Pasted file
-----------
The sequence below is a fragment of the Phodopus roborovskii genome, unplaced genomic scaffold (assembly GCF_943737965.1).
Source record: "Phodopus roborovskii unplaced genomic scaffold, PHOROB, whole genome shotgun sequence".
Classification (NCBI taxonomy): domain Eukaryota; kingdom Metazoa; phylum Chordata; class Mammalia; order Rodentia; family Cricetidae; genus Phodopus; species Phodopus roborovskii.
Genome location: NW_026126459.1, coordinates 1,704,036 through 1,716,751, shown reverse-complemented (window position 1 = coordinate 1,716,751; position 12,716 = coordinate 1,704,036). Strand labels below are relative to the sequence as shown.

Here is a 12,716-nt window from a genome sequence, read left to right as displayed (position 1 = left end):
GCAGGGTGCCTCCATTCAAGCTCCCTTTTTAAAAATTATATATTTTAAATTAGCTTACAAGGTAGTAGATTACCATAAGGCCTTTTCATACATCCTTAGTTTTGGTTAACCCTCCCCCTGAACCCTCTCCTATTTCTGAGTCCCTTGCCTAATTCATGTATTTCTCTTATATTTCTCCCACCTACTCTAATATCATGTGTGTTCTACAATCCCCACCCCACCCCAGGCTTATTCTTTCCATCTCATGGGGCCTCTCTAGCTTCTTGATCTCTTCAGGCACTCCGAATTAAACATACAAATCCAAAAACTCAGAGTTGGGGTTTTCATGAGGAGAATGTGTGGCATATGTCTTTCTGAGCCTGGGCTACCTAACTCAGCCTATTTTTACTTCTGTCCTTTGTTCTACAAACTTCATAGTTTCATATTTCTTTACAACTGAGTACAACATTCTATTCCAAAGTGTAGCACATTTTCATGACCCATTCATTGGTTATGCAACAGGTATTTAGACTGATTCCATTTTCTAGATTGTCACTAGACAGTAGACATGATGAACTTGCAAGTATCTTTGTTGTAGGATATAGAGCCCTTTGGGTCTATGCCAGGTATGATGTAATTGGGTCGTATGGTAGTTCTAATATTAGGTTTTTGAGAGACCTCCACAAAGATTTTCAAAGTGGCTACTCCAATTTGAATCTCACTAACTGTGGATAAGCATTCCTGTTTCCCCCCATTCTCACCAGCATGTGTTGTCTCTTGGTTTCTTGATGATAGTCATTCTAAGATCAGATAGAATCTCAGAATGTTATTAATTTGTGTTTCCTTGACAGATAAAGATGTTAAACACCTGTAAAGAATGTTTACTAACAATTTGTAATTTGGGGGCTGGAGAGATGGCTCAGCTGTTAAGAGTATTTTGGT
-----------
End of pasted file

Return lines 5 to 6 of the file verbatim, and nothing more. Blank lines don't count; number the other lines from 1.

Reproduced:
Here is a 12,716-nt window from a genome sequence, read left to right as displayed (position 1 = left end):
GCAGGGTGCCTCCATTCAAGCTCCCTTTTTAAAAATTATATATTTTAAATTAGCTTACAAGGTAGTAGATTACCATAAGGCCTTTTCATACATCCTTAGTTTTGGTTAACCCTCCCCCTGAACCCTCTCCTATTTCTGAGTCCCTTGCCTAATTCATGTATTTCTCTTATATTTCTCCCACCTACTCTAATATCATGTGTGTTCTACAATCCCCACCCCACCCCAGGCTTATTCTTTCCATCTCATGGGGCCTCTCTAGCTTCTTGATCTCTTCAGGCACTCCGAATTAAACATACAAATCCAAAAACTCAGAGTTGGGGTTTTCATGAGGAGAATGTGTGGCATATGTCTTTCTGAGCCTGGGCTACCTAACTCAGCCTATTTTTACTTCTGTCCTTTGTTCTACAAACTTCATAGTTTCATATTTCTTTACAACTGAGTACAACATTCTATTCCAAAGTGTAGCACATTTTCATGACCCATTCATTGGTTATGCAACAGGTATTTAGACTGATTCCATTTTCTAGATTGTCACTAGACAGTAGACATGATGAACTTGCAAGTATCTTTGTTGTAGGATATAGAGCCCTTTGGGTCTATGCCAGGTATGATGTAATTGGGTCGTATGGTAGTTCTAATATTAGGTTTTTGAGAGACCTCCACAAAGATTTTCAAAGTGGCTACTCCAATTTGAATCTCACTAACTGTGGATAAGCATTCCTGTTTCCCCCCATTCTCACCAGCATGTGTTGTCTCTTGGTTTCTTGATGATAGTCATTCTAAGATCAGATAGAATCTCAGAATGTTATTAATTTGTGTTTCCTTGACAGATAAAGATGTTAAACACCTGTAAAGAATGTTTACTAACAATTTGTAATTTGGGGGCTGGAGAGATGGCTCAGCTGTTAAGAGTATTTTGGT